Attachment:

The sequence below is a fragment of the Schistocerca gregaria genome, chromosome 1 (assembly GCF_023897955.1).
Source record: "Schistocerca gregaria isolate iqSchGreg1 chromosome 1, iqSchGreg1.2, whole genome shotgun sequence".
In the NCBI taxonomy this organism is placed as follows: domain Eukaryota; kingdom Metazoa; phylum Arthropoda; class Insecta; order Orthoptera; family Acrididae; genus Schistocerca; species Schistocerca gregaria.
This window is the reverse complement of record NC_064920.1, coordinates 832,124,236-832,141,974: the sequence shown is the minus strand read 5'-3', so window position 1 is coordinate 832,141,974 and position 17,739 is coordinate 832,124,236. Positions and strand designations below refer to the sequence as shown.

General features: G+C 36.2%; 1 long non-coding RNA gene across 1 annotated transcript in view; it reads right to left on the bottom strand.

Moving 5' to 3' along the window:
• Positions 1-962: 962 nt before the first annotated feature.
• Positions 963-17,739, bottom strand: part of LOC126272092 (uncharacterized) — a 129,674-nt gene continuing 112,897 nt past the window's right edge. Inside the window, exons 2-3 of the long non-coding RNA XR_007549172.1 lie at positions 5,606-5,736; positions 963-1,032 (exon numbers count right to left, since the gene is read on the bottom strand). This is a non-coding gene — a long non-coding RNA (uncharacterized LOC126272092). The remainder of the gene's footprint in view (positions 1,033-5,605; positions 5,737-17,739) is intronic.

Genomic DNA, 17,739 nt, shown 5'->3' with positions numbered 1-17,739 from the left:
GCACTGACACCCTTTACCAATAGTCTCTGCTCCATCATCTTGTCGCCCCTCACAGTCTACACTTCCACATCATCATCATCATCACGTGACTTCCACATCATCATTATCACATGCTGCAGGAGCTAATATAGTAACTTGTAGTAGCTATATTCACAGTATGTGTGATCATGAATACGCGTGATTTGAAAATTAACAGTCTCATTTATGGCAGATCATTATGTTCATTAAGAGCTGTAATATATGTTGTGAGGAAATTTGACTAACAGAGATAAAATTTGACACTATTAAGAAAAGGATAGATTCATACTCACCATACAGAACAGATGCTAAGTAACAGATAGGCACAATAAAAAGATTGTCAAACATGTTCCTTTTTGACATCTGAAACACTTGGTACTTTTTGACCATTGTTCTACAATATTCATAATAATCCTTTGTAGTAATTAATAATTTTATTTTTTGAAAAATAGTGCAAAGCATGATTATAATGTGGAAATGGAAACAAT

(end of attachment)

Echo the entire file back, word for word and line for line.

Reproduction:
The sequence below is a fragment of the Schistocerca gregaria genome, chromosome 1 (assembly GCF_023897955.1).
Source record: "Schistocerca gregaria isolate iqSchGreg1 chromosome 1, iqSchGreg1.2, whole genome shotgun sequence".
In the NCBI taxonomy this organism is placed as follows: domain Eukaryota; kingdom Metazoa; phylum Arthropoda; class Insecta; order Orthoptera; family Acrididae; genus Schistocerca; species Schistocerca gregaria.
This window is the reverse complement of record NC_064920.1, coordinates 832,124,236-832,141,974: the sequence shown is the minus strand read 5'-3', so window position 1 is coordinate 832,141,974 and position 17,739 is coordinate 832,124,236. Positions and strand designations below refer to the sequence as shown.

General features: G+C 36.2%; 1 long non-coding RNA gene across 1 annotated transcript in view; it reads right to left on the bottom strand.

Moving 5' to 3' along the window:
• Positions 1-962: 962 nt before the first annotated feature.
• Positions 963-17,739, bottom strand: part of LOC126272092 (uncharacterized) — a 129,674-nt gene continuing 112,897 nt past the window's right edge. Inside the window, exons 2-3 of the long non-coding RNA XR_007549172.1 lie at positions 5,606-5,736; positions 963-1,032 (exon numbers count right to left, since the gene is read on the bottom strand). This is a non-coding gene — a long non-coding RNA (uncharacterized LOC126272092). The remainder of the gene's footprint in view (positions 1,033-5,605; positions 5,737-17,739) is intronic.

Genomic DNA, 17,739 nt, shown 5'->3' with positions numbered 1-17,739 from the left:
GCACTGACACCCTTTACCAATAGTCTCTGCTCCATCATCTTGTCGCCCCTCACAGTCTACACTTCCACATCATCATCATCATCACGTGACTTCCACATCATCATTATCACATGCTGCAGGAGCTAATATAGTAACTTGTAGTAGCTATATTCACAGTATGTGTGATCATGAATACGCGTGATTTGAAAATTAACAGTCTCATTTATGGCAGATCATTATGTTCATTAAGAGCTGTAATATATGTTGTGAGGAAATTTGACTAACAGAGATAAAATTTGACACTATTAAGAAAAGGATAGATTCATACTCACCATACAGAACAGATGCTAAGTAACAGATAGGCACAATAAAAAGATTGTCAAACATGTTCCTTTTTGACATCTGAAACACTTGGTACTTTTTGACCATTGTTCTACAATATTCATAATAATCCTTTGTAGTAATTAATAATTTTATTTTTTGAAAAATAGTGCAAAGCATGATTATAATGTGGAAATGGAAACAAT